The difference between displacing enough water to support the weight, to incidentally displacing water by having physical volume, yields the water level drop.

    BTW, your original canoe in a swimming pool example, likely wouldn’t have worked as planned. Any swimming pool large enough to not look completely ridiculous with a canoe in it, most likely has automatic level control, as with an outdoor pool that removes excess water during rainfall, to any pool that corrects for evaporation. Thus the water level drop should not have materialized except perhaps as one or more brief pulses, unless the change was so small it didn’t trip the fill mechanism.

    While an object floats, it displaces a volume of water equal to its weight.

    Sloppy wording, units don’t match.

    Once submerged an object displaces water equal to its volume, and weighs (presses upon the bottom) less by the weight of the displaced water.

    Thus when the mixing bowl rests on a scale, does the scale measure less weight when the coins are in the cereal bowl or when they rest on the bottom?

    The apparent weight of an object may change when submerged, but the force of gravity has not, well not significantly unless the object when sinking drops a significant distance.

    Since objects which sink by definition displace more water by weight than by volume, the volume displaced decreases when weights are tossed off a floating platform and sink into the supporting water.

    That first part is just confusing. When they sink the displacing is due to the volume of the object, not their weight (their mass?). A floating object must necessarily displace more volume than a sinking object.

    The second part you got correct.

  92. Amerinds never even invented the wheel [I am certain that I am stepping on plenty of toes here — but now we are all Westerners, so we're on the same team].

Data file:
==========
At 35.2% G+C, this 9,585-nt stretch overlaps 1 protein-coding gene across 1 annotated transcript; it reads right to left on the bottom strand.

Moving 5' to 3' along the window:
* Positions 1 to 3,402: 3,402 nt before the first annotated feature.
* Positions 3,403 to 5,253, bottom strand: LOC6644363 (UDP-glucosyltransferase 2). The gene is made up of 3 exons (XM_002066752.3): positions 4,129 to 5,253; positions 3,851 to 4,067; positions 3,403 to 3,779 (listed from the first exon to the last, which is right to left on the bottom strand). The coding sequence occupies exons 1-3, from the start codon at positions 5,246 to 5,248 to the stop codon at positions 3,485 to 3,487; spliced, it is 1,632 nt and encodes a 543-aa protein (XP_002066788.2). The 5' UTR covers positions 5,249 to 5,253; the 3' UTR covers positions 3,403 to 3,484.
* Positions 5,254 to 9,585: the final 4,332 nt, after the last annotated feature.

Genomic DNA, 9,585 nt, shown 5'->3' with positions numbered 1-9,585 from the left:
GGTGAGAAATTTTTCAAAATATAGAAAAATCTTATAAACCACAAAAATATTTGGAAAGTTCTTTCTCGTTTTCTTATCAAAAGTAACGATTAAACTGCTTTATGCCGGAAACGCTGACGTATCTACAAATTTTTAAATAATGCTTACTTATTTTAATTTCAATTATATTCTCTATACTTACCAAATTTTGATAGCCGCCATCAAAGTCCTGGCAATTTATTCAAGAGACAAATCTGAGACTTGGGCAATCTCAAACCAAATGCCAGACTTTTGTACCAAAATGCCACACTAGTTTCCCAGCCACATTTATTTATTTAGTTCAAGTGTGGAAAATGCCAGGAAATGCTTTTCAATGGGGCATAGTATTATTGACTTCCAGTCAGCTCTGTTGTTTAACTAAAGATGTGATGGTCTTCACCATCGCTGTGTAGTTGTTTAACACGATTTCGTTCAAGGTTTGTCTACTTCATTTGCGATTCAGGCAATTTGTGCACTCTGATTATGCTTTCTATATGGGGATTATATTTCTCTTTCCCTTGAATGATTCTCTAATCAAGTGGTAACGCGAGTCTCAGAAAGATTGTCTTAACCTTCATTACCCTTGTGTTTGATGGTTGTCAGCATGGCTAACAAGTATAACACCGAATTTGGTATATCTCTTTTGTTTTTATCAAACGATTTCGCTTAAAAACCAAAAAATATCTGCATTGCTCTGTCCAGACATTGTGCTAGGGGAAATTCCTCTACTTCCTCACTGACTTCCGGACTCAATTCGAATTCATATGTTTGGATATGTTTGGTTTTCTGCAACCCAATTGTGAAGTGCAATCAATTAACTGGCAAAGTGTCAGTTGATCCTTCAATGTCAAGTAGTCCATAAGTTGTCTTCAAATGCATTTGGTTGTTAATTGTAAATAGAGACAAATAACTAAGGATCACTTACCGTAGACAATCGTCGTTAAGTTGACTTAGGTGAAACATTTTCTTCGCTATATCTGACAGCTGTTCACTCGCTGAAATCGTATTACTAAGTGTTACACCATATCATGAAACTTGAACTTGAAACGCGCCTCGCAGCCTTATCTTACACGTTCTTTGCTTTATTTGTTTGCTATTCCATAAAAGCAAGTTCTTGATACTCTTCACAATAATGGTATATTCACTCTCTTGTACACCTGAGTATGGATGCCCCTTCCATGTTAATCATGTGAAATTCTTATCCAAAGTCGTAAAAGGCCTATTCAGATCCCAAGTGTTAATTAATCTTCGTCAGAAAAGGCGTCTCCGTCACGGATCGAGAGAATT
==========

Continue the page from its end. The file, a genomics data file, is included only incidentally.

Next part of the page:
Partially true. Central American cultures had them on toys, but never, apparently, anything larger.

  93. OK, here’s my 2¢ worth.

    The Falkirk Wheel absolutely depends on the Archimedes principle. Indeed, one of the boats that regularly carries tourists is called the “Archimedes”.

    In a perfect world, because of Archimedes principle, no matter the weight of the boat, it displaces the exact amount of water equal to its weight. As a result, the two chambers, whether or not one or the other contains a boat, weigh exactly the same.

    The problem arises when the doors are closed to seal off the chamber and allow the wheel to rotate. Because they are physical doors, when they close it can change the water level slightly, so that one chamber will weigh slightly more than the other. This difference will, of course, be reflected in a difference in the water height in the two chambers.

    The driving motor and the entire system can accommodate a slight imbalance in the weight. The limit has been set at a difference of 75mm (3″) of difference between the two. This is monitored by computer. If the level exceeds that, the wheel won’t turn. If this is the case, a bit of water is pumped out of the heavier chamber and back into its canal. Once it is balanced, the wheel can turn.

    Finally, the amount of energy used to spin the wheel is about enough to toast three slices of toast. This is expended in overcoming friction. There is no brake. Instead, less and less power is put into turning it as the wheel approaches the final location, and friction brings it to a halt. At that point, a pin is pushed hydraulically into a socket on the wheel to lock it into place, the doors are opened as necessary, and the boat(s) leave the wheel.

    As a side note, as the wheel is turning passengers absolutely can’t step off the boat and stand on the side walkways … or the water level may drop because of the change in weight of the boat, and if it goes more than 3″ the computer will bring the wheel to a halt until the passengers re-board the boat.

    w.